Marvel’s Avengers has an incredible single-player story, which made it very strange that Square Enix chose to heavily market the game Crystal Dynamics as a multiplayer experience. With so much focus on playing with friends, the Marvel game’s endgame component left little to be desired. Many felt that the grind was not worth the effort, an issue that games like Destiny 2 have faced, and the answer to those complaints being to make the title even. After of a grind, we couldn’t help but wonder what the hell the studio is doing and come up with a few things we’d love to see to help them turn the tide.
How can Square Enix and Crystal Dynamics make Marvel’s Avengers good again?
The single-player story of Marvel’s Avengers, despite initial reservations about the character models, has been a huge success for many players. He offered a different perspective from some of our favorite heroes and also gave the charming “adorable” Kamala Khan a spotlight that this character deserved. History was not the problem. The problem was, Square Enix put the story aside when it released the title’s pre-launch, so when it was finally released, gamers were expecting that jaw-dropping multiplayer endgame experience. and fully fleshed out. What they got was an endless repeating cycle that didn’t feel like there was any real gain. The grind was real. It was also Real Boring ™.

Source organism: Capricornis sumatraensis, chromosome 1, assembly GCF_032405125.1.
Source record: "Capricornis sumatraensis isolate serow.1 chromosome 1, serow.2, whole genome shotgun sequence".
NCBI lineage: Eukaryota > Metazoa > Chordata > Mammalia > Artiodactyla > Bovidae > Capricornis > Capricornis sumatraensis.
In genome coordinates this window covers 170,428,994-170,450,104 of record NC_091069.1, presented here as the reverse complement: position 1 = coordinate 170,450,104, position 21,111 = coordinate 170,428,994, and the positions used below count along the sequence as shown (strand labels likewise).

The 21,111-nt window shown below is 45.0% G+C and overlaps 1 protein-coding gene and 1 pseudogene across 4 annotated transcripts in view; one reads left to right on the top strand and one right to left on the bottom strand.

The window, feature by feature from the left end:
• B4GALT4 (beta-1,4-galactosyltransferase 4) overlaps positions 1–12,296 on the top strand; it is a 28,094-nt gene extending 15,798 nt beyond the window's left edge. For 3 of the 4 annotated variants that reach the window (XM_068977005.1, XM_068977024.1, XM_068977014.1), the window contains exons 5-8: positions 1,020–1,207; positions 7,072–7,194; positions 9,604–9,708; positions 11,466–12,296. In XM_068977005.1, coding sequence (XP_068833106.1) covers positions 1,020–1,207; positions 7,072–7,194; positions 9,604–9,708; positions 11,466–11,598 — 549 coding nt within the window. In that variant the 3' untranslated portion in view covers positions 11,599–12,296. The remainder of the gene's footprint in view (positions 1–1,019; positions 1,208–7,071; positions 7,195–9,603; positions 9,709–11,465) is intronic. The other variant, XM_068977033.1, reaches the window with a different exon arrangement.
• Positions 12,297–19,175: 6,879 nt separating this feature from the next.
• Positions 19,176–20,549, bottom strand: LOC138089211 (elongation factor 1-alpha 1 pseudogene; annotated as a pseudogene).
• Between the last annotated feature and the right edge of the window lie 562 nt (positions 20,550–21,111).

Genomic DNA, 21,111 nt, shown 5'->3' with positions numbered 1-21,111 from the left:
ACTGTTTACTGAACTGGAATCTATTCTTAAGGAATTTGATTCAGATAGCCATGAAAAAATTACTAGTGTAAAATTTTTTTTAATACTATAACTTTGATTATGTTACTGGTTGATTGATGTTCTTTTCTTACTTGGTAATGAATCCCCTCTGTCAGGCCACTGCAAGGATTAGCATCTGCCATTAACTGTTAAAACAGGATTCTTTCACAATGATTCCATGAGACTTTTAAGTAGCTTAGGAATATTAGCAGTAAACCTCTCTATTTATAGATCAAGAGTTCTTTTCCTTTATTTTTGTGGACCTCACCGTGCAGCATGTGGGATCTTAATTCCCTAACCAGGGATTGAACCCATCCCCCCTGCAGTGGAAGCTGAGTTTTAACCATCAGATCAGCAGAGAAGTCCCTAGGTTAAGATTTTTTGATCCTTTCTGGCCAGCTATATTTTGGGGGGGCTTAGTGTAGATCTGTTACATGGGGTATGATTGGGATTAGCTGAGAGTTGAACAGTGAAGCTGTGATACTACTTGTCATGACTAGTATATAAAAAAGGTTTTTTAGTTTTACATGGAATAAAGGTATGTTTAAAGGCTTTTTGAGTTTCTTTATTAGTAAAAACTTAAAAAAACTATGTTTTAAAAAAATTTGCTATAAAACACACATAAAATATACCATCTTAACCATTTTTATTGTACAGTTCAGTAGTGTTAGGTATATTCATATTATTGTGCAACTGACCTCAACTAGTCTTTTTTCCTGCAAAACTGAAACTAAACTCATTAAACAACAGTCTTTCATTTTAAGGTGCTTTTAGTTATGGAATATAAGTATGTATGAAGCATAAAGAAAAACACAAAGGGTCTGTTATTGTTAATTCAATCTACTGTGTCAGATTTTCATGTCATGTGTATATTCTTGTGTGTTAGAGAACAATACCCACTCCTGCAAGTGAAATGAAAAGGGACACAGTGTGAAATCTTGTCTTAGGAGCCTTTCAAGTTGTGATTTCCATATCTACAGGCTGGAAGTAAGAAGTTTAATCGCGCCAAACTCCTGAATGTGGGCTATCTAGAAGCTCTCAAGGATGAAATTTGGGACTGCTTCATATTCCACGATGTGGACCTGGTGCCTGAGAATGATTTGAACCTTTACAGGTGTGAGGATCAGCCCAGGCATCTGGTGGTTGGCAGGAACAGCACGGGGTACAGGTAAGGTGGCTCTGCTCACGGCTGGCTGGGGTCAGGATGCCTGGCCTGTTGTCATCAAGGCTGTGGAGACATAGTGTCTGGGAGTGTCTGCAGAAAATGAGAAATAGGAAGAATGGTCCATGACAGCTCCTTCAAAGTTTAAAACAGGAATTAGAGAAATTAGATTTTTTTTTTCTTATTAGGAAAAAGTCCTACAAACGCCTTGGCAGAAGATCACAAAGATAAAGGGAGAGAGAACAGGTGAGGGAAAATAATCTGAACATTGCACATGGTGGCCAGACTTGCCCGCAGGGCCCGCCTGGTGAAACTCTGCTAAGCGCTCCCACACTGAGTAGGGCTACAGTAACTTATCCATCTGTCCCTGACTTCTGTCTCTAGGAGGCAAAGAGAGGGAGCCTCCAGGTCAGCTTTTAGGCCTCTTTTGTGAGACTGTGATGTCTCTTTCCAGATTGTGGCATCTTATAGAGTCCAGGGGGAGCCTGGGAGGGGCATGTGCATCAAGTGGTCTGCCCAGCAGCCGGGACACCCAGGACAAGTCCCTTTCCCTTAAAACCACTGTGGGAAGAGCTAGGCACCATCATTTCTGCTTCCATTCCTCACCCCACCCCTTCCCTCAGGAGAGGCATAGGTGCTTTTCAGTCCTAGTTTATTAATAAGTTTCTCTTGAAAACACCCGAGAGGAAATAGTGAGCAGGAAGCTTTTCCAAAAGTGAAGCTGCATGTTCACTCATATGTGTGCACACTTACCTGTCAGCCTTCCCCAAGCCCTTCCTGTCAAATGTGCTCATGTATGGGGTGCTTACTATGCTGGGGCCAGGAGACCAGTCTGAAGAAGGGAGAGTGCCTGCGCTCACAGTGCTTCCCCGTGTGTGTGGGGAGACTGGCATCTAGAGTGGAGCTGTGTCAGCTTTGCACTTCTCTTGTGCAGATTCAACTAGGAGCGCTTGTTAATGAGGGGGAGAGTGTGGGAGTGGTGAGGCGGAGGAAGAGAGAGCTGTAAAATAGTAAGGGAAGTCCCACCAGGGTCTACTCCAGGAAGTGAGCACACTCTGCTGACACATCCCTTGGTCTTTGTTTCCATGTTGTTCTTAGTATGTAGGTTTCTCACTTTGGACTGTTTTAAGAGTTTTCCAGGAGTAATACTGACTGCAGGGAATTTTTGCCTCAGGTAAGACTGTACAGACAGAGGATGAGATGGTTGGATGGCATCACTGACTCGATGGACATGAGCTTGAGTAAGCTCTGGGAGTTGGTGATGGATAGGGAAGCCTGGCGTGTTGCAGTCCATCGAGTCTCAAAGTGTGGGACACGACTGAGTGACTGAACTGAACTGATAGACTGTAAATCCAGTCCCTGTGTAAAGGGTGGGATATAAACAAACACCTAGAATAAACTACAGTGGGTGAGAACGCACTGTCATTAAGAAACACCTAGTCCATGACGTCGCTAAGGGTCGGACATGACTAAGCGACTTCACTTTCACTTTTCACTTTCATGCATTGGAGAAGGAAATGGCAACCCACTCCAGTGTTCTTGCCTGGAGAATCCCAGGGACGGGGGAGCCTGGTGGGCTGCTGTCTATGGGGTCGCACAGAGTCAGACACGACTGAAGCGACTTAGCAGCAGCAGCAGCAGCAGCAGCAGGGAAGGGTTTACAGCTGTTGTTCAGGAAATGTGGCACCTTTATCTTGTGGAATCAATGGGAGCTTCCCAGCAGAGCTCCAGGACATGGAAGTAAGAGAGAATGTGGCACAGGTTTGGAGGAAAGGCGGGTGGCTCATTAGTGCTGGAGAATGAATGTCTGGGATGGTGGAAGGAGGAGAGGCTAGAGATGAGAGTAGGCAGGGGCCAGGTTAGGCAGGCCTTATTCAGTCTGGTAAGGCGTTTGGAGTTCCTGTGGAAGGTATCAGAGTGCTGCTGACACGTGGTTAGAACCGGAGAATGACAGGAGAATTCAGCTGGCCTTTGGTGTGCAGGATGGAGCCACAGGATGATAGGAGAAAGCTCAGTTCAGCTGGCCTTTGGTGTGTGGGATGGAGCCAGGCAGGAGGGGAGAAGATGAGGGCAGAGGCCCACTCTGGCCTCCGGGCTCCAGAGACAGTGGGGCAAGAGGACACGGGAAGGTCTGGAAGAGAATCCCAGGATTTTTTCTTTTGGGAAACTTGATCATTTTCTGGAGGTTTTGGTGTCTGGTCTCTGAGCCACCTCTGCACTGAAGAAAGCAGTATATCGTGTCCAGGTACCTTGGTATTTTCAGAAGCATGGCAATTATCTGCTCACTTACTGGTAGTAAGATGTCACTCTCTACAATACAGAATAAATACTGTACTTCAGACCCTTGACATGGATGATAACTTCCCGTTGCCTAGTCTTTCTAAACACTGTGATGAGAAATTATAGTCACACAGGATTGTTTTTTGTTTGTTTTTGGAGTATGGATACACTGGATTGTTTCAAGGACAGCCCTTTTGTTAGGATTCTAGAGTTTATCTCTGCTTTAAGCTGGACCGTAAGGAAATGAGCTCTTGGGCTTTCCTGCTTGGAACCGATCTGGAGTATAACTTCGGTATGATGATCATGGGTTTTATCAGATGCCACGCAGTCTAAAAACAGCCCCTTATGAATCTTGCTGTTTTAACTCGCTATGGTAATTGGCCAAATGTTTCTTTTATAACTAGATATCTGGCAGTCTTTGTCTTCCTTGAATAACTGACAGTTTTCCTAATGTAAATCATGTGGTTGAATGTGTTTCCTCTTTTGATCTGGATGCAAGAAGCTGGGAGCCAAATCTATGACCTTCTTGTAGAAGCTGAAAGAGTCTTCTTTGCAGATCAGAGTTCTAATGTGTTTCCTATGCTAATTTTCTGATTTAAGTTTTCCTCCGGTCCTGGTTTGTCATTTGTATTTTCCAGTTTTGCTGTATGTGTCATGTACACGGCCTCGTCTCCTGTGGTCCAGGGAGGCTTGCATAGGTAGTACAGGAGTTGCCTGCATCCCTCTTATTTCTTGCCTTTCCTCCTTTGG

Responding to criticism that the grind was just too heavy and that the endgame experience was lacking, Crystal Dynamics announced a new round of changes. The answer? No more grinding! Now the studio is making leveling up even harder and doesn’t even offer an XP boost up to level 25. The vanilla version of the game made grinding at level 50 slow (seemingly endless) and unrewarded. . The decision to make progress even slower, even harder to achieve was the exact opposite of the change this team should have implemented.